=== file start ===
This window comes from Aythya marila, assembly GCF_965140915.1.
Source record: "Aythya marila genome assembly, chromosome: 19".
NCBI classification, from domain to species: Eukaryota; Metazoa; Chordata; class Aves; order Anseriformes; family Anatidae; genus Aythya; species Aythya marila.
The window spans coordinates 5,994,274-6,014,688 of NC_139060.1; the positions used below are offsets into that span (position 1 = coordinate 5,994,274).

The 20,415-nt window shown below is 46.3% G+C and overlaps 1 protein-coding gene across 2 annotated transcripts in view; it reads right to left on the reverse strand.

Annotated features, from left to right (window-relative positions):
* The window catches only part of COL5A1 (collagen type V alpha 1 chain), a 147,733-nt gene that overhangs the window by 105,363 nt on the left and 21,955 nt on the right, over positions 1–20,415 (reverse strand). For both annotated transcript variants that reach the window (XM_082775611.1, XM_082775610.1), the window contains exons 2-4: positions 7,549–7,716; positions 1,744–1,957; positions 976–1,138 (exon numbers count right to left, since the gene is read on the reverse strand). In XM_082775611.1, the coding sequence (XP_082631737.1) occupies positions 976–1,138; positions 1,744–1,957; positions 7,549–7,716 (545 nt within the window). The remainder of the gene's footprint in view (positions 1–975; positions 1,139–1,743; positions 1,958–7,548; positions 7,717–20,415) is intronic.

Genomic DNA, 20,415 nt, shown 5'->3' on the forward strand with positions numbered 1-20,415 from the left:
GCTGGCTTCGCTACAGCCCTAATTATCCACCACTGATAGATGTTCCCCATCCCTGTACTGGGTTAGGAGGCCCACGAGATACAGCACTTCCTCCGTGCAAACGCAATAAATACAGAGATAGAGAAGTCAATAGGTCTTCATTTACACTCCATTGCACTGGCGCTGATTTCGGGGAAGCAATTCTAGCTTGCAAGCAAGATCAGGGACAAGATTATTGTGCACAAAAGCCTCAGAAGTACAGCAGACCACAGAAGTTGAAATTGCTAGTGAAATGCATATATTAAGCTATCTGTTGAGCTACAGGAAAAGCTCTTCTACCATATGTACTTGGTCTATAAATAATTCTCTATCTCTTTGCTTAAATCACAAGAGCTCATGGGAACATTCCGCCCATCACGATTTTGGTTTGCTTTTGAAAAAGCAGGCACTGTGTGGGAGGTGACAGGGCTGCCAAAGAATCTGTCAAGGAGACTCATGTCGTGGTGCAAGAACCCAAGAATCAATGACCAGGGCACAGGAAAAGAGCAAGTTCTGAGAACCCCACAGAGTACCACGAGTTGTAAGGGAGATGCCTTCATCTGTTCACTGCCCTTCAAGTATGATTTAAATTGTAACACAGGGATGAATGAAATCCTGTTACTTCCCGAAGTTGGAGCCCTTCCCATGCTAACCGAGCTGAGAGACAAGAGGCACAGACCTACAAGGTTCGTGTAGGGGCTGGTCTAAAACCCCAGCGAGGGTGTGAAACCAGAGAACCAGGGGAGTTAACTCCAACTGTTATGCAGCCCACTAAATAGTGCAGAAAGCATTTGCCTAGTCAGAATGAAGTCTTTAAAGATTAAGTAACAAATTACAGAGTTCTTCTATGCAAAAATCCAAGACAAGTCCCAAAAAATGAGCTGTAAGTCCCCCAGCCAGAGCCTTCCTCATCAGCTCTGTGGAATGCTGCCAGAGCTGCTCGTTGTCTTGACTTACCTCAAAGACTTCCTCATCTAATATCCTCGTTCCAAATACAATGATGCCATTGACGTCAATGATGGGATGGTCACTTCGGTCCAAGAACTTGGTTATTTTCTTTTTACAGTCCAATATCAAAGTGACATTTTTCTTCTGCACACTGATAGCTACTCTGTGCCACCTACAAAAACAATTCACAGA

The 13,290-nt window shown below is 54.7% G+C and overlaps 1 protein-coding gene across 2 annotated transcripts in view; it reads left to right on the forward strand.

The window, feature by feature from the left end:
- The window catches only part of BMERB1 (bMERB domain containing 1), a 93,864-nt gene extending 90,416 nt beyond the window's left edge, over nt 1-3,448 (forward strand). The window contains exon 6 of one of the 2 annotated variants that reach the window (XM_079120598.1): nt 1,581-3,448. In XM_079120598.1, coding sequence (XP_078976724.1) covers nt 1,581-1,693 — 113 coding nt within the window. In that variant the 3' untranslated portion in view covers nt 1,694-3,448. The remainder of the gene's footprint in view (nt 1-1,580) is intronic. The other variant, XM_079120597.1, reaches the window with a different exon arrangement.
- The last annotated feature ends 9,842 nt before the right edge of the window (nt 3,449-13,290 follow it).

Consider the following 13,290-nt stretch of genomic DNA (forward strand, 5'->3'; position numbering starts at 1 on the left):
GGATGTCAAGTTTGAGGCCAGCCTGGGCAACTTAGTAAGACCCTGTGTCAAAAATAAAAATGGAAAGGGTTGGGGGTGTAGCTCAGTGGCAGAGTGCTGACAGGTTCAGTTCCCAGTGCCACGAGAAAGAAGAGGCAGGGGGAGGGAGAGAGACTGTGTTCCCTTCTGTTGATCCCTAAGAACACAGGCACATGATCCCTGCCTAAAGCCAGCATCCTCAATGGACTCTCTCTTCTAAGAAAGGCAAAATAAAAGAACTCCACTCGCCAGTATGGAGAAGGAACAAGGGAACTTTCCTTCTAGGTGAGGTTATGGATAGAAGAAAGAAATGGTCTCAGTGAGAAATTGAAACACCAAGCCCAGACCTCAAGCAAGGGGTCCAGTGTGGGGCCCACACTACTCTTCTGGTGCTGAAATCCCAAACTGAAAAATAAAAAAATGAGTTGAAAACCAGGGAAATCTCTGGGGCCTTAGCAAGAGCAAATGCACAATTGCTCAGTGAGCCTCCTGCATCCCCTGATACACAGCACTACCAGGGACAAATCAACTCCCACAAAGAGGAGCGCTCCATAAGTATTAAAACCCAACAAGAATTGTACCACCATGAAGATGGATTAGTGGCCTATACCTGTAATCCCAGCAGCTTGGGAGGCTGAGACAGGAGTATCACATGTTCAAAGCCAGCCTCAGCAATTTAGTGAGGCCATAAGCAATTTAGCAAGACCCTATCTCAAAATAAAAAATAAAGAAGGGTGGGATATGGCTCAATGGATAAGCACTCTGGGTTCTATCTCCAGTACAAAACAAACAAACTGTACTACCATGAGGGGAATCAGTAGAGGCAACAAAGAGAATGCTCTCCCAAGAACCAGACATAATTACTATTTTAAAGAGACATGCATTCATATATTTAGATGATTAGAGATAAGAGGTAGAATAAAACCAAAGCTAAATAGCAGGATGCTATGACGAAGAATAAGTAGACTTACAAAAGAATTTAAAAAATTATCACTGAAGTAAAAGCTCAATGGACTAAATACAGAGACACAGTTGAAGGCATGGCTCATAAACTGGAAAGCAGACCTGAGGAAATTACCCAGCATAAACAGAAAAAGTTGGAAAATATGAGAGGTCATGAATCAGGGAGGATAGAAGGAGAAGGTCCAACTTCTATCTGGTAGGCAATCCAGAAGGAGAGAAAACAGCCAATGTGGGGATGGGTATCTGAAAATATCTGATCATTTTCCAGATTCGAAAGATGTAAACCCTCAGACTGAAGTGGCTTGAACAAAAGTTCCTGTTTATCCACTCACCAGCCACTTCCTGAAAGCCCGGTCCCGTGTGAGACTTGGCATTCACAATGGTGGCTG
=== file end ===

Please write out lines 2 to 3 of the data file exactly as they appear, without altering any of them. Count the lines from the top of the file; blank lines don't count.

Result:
Source record: "Aythya marila genome assembly, chromosome: 19".
NCBI classification, from domain to species: Eukaryota; Metazoa; Chordata; class Aves; order Anseriformes; family Anatidae; genus Aythya; species Aythya marila.